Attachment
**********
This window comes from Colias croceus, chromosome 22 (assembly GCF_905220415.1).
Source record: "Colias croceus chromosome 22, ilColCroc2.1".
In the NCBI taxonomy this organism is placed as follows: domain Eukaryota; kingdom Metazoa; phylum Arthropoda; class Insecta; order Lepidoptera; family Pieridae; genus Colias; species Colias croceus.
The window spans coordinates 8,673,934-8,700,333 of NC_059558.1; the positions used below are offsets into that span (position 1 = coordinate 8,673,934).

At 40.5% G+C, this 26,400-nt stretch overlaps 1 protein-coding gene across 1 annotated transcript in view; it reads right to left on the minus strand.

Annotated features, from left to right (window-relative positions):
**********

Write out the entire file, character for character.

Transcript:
This window comes from Colias croceus, chromosome 22 (assembly GCF_905220415.1).
Source record: "Colias croceus chromosome 22, ilColCroc2.1".
In the NCBI taxonomy this organism is placed as follows: domain Eukaryota; kingdom Metazoa; phylum Arthropoda; class Insecta; order Lepidoptera; family Pieridae; genus Colias; species Colias croceus.
The window spans coordinates 8,673,934-8,700,333 of NC_059558.1; the positions used below are offsets into that span (position 1 = coordinate 8,673,934).

At 40.5% G+C, this 26,400-nt stretch overlaps 1 protein-coding gene across 1 annotated transcript in view; it reads right to left on the minus strand.

Annotated features, from left to right (window-relative positions):